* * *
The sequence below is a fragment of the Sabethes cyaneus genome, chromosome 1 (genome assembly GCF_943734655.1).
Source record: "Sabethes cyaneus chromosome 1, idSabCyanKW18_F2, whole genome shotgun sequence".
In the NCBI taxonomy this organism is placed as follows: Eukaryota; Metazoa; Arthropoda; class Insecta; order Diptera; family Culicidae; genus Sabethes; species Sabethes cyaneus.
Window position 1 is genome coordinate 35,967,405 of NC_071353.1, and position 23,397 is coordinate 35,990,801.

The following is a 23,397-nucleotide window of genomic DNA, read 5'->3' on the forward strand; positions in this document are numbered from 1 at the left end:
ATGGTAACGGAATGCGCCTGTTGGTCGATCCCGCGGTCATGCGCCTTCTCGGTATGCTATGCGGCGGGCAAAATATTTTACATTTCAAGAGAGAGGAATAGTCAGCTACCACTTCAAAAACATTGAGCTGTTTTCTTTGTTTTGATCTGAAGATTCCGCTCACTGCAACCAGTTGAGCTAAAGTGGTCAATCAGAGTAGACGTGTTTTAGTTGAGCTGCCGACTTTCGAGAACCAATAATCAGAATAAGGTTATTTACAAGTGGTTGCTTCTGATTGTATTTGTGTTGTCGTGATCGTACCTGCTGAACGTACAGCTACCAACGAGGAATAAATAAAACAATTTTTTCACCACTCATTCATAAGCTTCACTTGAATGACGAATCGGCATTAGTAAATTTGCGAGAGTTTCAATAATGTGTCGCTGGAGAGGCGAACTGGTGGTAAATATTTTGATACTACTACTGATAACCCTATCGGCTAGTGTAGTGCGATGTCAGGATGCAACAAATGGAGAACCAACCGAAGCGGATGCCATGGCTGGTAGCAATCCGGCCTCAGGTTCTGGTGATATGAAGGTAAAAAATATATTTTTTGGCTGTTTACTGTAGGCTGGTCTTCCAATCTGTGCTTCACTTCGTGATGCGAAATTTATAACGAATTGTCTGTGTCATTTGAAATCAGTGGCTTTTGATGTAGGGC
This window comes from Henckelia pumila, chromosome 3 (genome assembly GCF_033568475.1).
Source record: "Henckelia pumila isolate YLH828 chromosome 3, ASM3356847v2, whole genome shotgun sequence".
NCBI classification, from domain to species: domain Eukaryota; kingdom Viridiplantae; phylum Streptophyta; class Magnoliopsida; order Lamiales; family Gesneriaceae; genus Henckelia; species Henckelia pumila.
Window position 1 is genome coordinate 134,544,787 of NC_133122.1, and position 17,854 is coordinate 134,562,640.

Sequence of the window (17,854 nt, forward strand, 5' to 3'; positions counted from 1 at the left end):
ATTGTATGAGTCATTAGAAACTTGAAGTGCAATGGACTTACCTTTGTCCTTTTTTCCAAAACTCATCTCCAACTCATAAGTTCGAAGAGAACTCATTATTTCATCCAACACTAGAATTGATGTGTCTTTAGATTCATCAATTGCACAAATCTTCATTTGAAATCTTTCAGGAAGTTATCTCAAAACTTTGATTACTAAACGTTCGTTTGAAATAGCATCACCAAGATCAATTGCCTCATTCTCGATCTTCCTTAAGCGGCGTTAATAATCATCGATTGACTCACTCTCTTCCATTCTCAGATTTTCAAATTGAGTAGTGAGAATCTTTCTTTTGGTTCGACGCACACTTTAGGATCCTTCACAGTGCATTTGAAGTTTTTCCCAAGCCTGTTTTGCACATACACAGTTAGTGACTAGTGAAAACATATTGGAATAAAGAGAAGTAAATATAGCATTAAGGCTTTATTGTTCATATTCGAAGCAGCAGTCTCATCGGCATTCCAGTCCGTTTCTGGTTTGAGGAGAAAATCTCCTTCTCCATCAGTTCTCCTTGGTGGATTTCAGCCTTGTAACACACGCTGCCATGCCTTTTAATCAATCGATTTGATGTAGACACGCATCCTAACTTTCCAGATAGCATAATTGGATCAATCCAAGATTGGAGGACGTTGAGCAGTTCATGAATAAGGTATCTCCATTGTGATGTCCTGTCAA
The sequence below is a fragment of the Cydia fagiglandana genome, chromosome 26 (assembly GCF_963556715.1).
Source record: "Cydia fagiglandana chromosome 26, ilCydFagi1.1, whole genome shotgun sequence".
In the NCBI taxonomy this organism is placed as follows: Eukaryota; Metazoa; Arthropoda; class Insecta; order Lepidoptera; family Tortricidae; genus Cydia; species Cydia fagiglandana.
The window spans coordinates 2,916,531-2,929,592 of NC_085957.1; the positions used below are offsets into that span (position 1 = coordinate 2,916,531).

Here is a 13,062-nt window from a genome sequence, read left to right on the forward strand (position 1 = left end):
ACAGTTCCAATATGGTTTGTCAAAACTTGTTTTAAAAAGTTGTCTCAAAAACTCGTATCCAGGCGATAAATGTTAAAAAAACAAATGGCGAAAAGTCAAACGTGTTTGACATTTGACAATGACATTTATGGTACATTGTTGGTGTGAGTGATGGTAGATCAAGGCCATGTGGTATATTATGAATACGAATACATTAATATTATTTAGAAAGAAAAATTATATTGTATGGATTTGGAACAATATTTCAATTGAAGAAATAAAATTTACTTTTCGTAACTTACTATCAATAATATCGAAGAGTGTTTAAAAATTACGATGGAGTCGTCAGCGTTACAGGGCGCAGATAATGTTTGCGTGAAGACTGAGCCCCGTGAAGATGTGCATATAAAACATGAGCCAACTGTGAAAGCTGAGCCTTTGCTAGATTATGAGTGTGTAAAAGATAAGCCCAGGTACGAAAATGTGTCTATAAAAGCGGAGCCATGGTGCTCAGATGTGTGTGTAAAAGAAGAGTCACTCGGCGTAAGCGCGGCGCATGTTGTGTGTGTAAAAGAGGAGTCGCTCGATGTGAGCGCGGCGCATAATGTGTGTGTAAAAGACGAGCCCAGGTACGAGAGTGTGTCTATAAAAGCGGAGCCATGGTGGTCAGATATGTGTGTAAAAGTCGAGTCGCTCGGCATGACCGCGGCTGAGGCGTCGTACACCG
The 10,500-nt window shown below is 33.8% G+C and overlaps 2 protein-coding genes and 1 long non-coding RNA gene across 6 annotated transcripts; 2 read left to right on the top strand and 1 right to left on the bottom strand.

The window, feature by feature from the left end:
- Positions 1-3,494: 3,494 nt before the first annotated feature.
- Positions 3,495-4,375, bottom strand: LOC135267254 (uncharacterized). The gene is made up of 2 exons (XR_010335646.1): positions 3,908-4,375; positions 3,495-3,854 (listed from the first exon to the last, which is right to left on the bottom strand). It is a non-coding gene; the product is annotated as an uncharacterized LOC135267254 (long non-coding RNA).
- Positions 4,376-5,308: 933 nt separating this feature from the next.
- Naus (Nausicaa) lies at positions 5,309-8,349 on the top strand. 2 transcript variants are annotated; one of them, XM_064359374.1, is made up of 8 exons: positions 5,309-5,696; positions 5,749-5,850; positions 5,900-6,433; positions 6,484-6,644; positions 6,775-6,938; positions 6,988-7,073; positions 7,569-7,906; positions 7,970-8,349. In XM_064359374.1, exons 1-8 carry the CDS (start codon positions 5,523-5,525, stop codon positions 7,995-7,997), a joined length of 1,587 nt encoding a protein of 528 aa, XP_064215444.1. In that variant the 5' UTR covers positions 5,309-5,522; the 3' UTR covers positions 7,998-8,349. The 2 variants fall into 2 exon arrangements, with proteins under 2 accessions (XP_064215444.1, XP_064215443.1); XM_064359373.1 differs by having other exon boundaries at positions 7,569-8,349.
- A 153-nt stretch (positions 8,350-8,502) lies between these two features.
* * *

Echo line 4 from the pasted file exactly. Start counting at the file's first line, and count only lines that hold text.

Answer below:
Window position 1 is genome coordinate 35,967,405 of NC_071353.1, and position 23,397 is coordinate 35,990,801.